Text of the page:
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Texas A&M suspended a coach for derogatory sexual humor, and it wasn't his first offense

Offensive line coach Jim Turner played a role in the Miami Dolphins' hazing scandal.

Getty Images and Anwar Richardson
Getty Images and Anwar Richardson

Texas A&M offensive line coach Jim Turner was one of two assistants suspended for two weeks without pay on Friday night, after images of sexually suggestive slides from a presentation at a football clinic for women held on Wednesday went viral.

It turns out Turner is no stranger to using sexual humor and making some of those around him uncomfortable.

Turner was a central figure in the Miami Dolphins bullying scandal of 2012 while working as the Dolphins' offensive line coach. An independent report found Turner was at least aware of ongoing teasing in the locker room about lineman Jonathan Martin's supposed sexuality, and in some cases complicit in it.

Turner was aware of the running "joke" that Player A was gay, and on at least one occasion, he participated in the taunting. Around Christmas 2012, Coach Turner gave the offensive linemen gift bags that included a variety of stocking stuffers. The gifts included inflatable female dolls for all of the offensive linemen except Player A, who received a male "blow-up" doll. [Jonathan] Martin and another player reported that they were surprised Coach Turner did this; Martin further said that he was offended that Turner had endorsed the humiliating treatment of Player A by participating in it. Incognito and others agreed that this incident with Coach Turner occurred. When interviewed, Turner was asked if he gave Player A a male blow-up doll. He replied, ‘I can’t remember.’

Turner was eventually fired in the wake of that investigation, which found a "pattern of harassment" in the organization. In 2015, he filed a defamation lawsuit against Ted Wells, the lawyer who led that investigation; he was still making presentations in court about that suit as of June.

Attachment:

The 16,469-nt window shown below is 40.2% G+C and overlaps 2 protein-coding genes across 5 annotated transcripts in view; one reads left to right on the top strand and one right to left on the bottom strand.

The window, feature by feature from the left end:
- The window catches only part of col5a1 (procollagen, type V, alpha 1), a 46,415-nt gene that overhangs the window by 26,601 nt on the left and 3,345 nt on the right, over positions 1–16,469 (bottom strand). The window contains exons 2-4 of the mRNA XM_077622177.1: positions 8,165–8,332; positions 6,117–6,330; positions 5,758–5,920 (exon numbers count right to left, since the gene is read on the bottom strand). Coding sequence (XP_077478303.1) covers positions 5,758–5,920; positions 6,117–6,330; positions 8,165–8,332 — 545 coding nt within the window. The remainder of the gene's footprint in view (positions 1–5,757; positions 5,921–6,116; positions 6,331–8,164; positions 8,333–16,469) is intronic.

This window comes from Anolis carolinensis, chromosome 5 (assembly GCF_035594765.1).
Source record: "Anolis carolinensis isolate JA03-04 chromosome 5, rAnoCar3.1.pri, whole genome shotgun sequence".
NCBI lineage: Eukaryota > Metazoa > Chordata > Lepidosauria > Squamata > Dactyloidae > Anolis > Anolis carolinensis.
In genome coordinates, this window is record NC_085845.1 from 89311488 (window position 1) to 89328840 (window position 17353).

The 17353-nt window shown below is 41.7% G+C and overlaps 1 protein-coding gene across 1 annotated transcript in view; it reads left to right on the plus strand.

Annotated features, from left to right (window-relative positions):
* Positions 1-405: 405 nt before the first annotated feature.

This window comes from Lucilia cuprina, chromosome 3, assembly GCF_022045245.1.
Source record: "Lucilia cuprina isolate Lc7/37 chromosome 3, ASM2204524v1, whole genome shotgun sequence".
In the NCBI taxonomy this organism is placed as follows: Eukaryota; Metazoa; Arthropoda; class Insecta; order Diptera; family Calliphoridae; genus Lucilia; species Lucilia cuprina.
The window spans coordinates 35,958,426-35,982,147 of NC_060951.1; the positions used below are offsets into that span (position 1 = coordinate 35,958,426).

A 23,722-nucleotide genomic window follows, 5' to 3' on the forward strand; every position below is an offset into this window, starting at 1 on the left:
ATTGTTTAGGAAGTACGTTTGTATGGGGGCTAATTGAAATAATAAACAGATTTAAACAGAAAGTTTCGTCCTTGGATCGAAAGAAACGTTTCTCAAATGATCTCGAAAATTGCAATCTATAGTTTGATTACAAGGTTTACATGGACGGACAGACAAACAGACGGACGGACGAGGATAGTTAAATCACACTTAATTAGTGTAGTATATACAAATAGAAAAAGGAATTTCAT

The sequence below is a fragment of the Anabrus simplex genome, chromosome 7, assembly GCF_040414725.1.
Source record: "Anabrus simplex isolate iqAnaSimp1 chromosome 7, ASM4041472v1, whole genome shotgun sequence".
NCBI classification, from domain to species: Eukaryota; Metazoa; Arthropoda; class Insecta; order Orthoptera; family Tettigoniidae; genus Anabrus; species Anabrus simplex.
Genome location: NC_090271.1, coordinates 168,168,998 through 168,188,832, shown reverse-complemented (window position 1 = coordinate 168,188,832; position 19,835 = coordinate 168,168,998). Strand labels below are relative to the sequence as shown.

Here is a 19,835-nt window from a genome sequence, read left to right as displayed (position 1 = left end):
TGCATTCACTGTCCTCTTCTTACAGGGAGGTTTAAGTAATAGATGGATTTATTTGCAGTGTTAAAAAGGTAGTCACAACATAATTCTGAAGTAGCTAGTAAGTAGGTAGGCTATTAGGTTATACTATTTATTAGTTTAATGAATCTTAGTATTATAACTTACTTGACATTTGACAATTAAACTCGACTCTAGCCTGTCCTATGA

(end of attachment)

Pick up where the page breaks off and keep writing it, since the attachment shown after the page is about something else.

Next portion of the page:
And it seems Turner has made some of the same off-color "jokes" about the principles of line play at clinics similar to the one run by Texas A&M this week, with Ben Baby of the Dallas Morning News reporting Turner had worked in the same vein during a previous stint at Texas A&M that ran from 2008 to 2011.

Debi Fincher, a Wheelock resident, said she attended the event in previous years and saw Turner's presentation during his first stint in College Station. The past president of the Brazos County Aggie Moms' Club said Turner's presentation was very similar to a prior one and drew laughs from older women and didn't cause a stir that evening.

"It's never been an issue," Fincher said. "I was surprised at the backlash."

The proportion of fans in attendance to the greater college football community genuinely dismayed by the presentation by Turner — and any attendant comments from similarly suspended tight ends coach Jeff Banks — will likely become a sticking point for many fans on social media as this story develops.

But A&M head coach Kevin Sumlin — and, by extension, new Aggies athletic director Scott Woodward — took great pains to say in their Friday statement that Turner's conduct was antithetical to what the school and its program want to be.

Sumlin hired Turner earlier this year, well after he was fired for similar issues in Miami. A&M was apparently okay with this specific sort of sexually suggestive humor from him at a women's clinic within the last decade. Perhaps it was really just public knowledge that A&M truly wanted to avoid.